'It was beyond our control': Ramaphosa defends vaccines delay in heated parly debate
'We are not the only country that has been shortchanged when it comes to vaccines,' President Cyril Ramaphosa tells MP during Q&A session
President Cyril Ramaphosa's attempt to allay fears on the country's Covid-19 vaccination plan was met with mixed reaction from MPs on Thursday.
This as he defended the delays in the procurement of vaccines, saying the government could not entirely be held accountable for the mishaps.
“We are not the only country that has been shortchanged when it comes to vaccines. We stored a lot of reliance on Johnson & Johnson [J&J], and the mishaps that we have suffered have been completely out of our hands.
“The deaths of six people in the US that got our own authority to say stop the vaccination process was completely unforeseen. There are some people who say well, we should have just forged ahead, it didn’t really matter. But we have tended to listen to our experts [and] scientists, and take advice from them,” he said.
The president was virtually responding to questions posed by MPs in the National Assembly. He admitted that the country had faced various challenges in the bid to achieve population immunity.
However, he said significant progress had also been made after the procurement of more than 50 million doses expected to be secured before the end of the year.
“We have now finalised the contracts for sufficient doses to vaccinate 41.5 million people. The estimated times for the delivery of vaccines depends on several factors, many of which are beyond our control.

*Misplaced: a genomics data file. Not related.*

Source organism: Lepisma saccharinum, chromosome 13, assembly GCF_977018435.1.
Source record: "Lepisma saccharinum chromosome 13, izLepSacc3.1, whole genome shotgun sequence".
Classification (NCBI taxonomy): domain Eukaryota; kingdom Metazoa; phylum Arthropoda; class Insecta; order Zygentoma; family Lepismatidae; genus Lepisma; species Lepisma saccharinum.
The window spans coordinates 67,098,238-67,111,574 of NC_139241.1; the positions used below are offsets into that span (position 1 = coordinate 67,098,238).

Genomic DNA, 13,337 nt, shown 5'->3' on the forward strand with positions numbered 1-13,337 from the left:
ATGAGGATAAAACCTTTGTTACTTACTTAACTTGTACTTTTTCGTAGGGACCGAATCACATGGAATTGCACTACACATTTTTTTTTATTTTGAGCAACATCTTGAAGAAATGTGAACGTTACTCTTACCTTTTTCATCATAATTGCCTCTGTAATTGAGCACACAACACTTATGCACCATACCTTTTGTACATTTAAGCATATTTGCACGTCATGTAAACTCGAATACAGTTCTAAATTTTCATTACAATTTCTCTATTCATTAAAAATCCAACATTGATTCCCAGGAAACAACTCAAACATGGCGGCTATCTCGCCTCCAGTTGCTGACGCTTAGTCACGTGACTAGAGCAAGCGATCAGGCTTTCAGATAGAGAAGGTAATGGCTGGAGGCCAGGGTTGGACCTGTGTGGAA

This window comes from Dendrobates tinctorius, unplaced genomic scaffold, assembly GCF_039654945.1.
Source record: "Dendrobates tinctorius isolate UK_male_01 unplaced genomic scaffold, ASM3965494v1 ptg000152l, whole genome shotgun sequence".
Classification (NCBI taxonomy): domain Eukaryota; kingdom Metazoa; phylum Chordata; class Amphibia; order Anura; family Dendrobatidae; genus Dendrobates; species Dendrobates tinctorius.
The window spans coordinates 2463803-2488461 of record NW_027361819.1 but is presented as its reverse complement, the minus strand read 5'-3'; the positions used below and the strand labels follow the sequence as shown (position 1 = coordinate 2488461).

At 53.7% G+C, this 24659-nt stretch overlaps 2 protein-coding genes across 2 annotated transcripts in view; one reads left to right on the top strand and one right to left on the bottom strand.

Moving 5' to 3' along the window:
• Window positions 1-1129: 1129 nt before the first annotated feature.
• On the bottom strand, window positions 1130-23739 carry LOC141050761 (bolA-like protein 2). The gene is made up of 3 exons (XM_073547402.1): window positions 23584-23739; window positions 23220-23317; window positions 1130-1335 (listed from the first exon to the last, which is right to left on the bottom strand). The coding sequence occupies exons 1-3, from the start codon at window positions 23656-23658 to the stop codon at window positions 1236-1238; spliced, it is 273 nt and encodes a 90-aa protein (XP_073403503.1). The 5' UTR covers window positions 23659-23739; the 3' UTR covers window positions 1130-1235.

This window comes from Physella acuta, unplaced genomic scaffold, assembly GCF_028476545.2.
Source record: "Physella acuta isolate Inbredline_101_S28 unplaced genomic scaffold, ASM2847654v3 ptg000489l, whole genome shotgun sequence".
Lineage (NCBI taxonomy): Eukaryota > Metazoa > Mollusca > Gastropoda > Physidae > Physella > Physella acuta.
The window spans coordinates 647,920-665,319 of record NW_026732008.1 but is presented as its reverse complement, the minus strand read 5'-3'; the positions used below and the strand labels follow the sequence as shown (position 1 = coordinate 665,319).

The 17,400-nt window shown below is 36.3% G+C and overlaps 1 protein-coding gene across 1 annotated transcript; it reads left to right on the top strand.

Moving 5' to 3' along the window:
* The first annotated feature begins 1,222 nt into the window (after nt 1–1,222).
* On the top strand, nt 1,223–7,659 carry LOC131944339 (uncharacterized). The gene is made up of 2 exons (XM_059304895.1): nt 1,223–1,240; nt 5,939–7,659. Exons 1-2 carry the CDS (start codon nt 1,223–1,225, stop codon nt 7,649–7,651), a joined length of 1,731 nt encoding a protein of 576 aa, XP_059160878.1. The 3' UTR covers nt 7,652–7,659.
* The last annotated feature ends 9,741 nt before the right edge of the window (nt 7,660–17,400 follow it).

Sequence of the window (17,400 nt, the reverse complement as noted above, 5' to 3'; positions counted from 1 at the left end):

“The contractual delivery schedules as per the information shared by manufacturers is as follows: In quarter two of 2021, we are scheduled to receive: three million J&J doses, 4.5 million Pfizer doses from our contract with Pfizer, 1.4 million Pfizer doses through the Covax facility.
“In quarter three, we are scheduled to receive 9.1 million J&J doses, 8.5 million Pfizer doses. In quarter four, we are scheduled to receive 19.1 million J&J doses and seven million Pfizer doses,” he said.
Opposition MPs from the DA, EFF and IFP expressed dissatisfaction at Ramaphosa's responses.
The EFF's Floyd Shivambu said the government's plan “does not make any sense” and questioned why a contingency budget was not put in place.
He said the country, “in our estimation”, needed at least R50bn to vaccinate enough people to achieve herd immunity.
“But the National Treasury has only allocated R4.3bn for this financial year to vaccinate the entire SA. How are you going to do this?” he said.
Meanwhile, DA leader John Steenhuisen also said the “maths does not add up” and argued that it was impossible to believe anything the president had told parliament.
Ramaphosa responded by saying the minister of finance could be invited before parliament again to discuss the financing of the vaccines. He maintained that a well co-ordinated plan was in place.
“We have been working together with our partners and many other sectors and developed a very, very effective vaccination programme that is now going to unfold as these batches become available.
“The plan is in place, the centres are in place, the people have been trained. Transportation had been put in place to transport these doses at the right temperature and the logistics have been clearly worked out.”